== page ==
Saturday, October 12, 2019

#BookReview – “The Barefoot Princess” by Christina Dodd


Once upon a a kingdom high in the Pyrenees, three young princesses were forced to flee the chaos in their land -- vanishing without a trace and lost to their people...until the day a courageous prince can bring each princess home.

Life in exile has taught the passionate Princess Amy to hate injustice, and on the enchanting English isle of Summerwind, she finds injustice personified in the powerful and wickedly handsome Jermyn Edmondson, marquess of Northcliff. Since he has stolen the islanders' livelihood, Amy decides to steal him. She kidnaps the arrogant nobleman, chains him with his own manacles, and holds him for ransom.

It's a simple plan, destined to succeed. Surely Jermyn's uncle will pay his ransom. Alas, his uncle would be delighted if someone killed his nephew and left him to inherit the title and fortune. And holding the furious, guileful, sensual Jermyn chained in her basement provides a challenge to Amy's restraint...and her virtue.

How could such a little revenge and blackmail go so passionately wrong?


In the second book in the Lost Princesses trilogy, Princess Amy of Beaumontagne is in trouble, but she’s too stubborn to realize it. After she left her sister Clarise two years earlier, she’s lived a life of danger and finally finds a home on the small English island of Summerwind. Now friends with the villagers, Amy is appalled to learn that a dastardly marquess owns the island. The people are starving and in danger of losing their decrepit homes because they cannot pay the rent. So she decides to put a stop to it and kidnaps the marquess to hold him for ransom.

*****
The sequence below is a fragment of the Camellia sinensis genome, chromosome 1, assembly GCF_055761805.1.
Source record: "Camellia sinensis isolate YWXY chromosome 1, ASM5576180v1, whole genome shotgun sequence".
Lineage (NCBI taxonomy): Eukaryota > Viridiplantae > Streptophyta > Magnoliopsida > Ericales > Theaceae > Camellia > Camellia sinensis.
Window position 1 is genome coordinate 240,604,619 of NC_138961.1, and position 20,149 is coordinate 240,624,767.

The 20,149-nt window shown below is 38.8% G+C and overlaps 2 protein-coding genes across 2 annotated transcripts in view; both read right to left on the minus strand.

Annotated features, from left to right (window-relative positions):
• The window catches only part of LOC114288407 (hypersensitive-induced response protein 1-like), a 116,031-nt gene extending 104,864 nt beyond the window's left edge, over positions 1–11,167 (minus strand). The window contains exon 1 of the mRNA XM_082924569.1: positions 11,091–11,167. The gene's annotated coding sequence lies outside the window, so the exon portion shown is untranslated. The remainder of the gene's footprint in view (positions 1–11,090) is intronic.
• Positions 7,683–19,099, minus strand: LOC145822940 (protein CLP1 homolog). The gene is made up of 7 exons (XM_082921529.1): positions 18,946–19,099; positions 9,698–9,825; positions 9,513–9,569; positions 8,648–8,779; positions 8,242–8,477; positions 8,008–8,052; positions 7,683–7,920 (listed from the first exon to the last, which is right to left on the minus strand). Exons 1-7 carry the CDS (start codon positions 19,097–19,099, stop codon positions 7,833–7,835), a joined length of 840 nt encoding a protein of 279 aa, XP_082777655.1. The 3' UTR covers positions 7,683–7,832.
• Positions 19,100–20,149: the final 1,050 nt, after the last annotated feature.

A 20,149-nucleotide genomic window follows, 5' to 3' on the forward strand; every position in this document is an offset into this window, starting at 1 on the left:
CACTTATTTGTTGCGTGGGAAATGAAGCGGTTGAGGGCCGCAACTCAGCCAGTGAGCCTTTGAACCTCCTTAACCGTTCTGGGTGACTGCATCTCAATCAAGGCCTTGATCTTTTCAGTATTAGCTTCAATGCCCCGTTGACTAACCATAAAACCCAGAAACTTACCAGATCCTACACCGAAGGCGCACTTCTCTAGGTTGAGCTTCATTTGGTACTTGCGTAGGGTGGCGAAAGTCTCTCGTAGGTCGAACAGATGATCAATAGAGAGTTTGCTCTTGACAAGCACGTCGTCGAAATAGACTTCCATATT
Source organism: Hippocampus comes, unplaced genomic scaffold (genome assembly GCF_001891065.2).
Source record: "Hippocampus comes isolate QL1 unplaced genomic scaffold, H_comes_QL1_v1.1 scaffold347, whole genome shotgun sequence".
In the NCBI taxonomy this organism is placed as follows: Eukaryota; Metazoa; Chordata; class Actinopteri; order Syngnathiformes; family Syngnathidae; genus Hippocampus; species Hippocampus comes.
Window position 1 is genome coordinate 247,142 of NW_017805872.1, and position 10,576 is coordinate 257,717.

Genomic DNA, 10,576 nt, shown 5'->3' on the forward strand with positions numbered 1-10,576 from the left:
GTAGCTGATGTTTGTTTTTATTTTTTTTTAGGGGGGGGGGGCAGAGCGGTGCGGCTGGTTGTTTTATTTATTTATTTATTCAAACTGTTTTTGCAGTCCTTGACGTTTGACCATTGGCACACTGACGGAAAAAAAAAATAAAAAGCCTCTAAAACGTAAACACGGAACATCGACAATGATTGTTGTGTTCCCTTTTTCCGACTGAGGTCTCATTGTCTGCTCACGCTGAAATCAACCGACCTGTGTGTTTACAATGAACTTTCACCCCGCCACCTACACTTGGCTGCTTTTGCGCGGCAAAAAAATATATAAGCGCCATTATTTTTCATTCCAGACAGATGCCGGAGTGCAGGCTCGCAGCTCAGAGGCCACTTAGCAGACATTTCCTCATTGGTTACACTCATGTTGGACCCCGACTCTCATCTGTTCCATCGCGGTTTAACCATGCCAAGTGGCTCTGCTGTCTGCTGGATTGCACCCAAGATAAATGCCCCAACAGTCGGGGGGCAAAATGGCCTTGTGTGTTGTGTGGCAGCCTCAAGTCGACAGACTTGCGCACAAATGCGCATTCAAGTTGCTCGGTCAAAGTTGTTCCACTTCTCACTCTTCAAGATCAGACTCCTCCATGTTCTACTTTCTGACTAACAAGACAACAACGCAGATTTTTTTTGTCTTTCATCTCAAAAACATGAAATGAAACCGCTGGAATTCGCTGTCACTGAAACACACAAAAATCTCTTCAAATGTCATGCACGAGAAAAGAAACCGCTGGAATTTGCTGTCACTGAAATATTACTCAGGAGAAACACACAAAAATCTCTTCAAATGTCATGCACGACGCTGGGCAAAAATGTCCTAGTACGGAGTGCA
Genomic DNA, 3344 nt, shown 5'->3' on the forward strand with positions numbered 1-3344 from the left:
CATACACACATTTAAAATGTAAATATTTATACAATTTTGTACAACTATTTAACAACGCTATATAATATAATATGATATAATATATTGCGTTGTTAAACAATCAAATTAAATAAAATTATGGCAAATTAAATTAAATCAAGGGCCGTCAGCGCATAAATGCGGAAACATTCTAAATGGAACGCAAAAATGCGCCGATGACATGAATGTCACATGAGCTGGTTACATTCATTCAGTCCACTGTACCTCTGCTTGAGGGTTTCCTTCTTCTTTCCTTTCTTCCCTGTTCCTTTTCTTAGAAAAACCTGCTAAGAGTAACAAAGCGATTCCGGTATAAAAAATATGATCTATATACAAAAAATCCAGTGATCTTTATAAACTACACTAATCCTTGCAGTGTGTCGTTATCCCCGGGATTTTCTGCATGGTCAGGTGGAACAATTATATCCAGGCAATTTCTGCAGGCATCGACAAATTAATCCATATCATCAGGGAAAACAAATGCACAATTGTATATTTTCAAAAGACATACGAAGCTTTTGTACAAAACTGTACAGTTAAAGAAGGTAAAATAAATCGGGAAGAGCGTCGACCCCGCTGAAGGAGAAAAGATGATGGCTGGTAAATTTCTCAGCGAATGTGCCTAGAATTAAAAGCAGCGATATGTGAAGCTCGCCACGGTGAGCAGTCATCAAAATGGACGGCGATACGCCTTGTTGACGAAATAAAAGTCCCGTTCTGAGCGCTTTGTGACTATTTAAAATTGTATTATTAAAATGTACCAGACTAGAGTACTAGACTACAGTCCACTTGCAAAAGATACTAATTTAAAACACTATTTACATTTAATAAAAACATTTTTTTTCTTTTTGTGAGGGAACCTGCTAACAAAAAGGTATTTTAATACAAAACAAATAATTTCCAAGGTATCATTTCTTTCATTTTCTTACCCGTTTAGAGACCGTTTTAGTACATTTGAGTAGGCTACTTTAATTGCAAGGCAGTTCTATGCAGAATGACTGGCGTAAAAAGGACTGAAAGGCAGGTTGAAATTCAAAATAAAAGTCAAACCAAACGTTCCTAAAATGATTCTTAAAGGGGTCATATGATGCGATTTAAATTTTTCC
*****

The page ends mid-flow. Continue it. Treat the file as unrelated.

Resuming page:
Jermyn Edmondon, the marquess of Northcliff, wakes up chained to a cot in a cellar. He doesn’t know why he’s there or why his kidnapper, Amy, hates him with a passion. He’s arrogant, rude, a male chauvinist, and he believes himself so superior to everyone around him, especially the women. As he and Amy butt heads, he begins to realize his lazy, carefree lifestyle has threatened to ruin the lives of the people he once respected. Not only that, the crooked manager of his estate may be the real threat to his life, not the mysterious, sensual Amy.
Amy is a wonderful heroine, but her temper often gets the better of her. Of the three princesses, she was always the wild one who broke the rules in the name of justice. She’s strong, passionate, and willing to do anything for those she cares about.
Jermyn is a very unlikable character at first. His disdain, coldness, and haughtiness irritated me—as the author surely intended for her readers—but his attitude hides deep pain. Once his back story is revealed, I sympathized with him. I definitely loved the way he matured in captivity and the way Amy grew to trust her own feelings in the sexy marquess’s arms.
Other than stray POV shifts that I’ve come to expect, there were a few typos like repeated back-to-back words and missing words. I noticed a few inconsistencies between books 1 and 2. For example: in book 1, Prince Rainger was imprisoned for eight years. In book 2, it’s seven years. Despite little things like that, I enjoyed the book and look forward to reading Rainger and Sorcha’s story, the conclusion to the trilogy.
4 Stars

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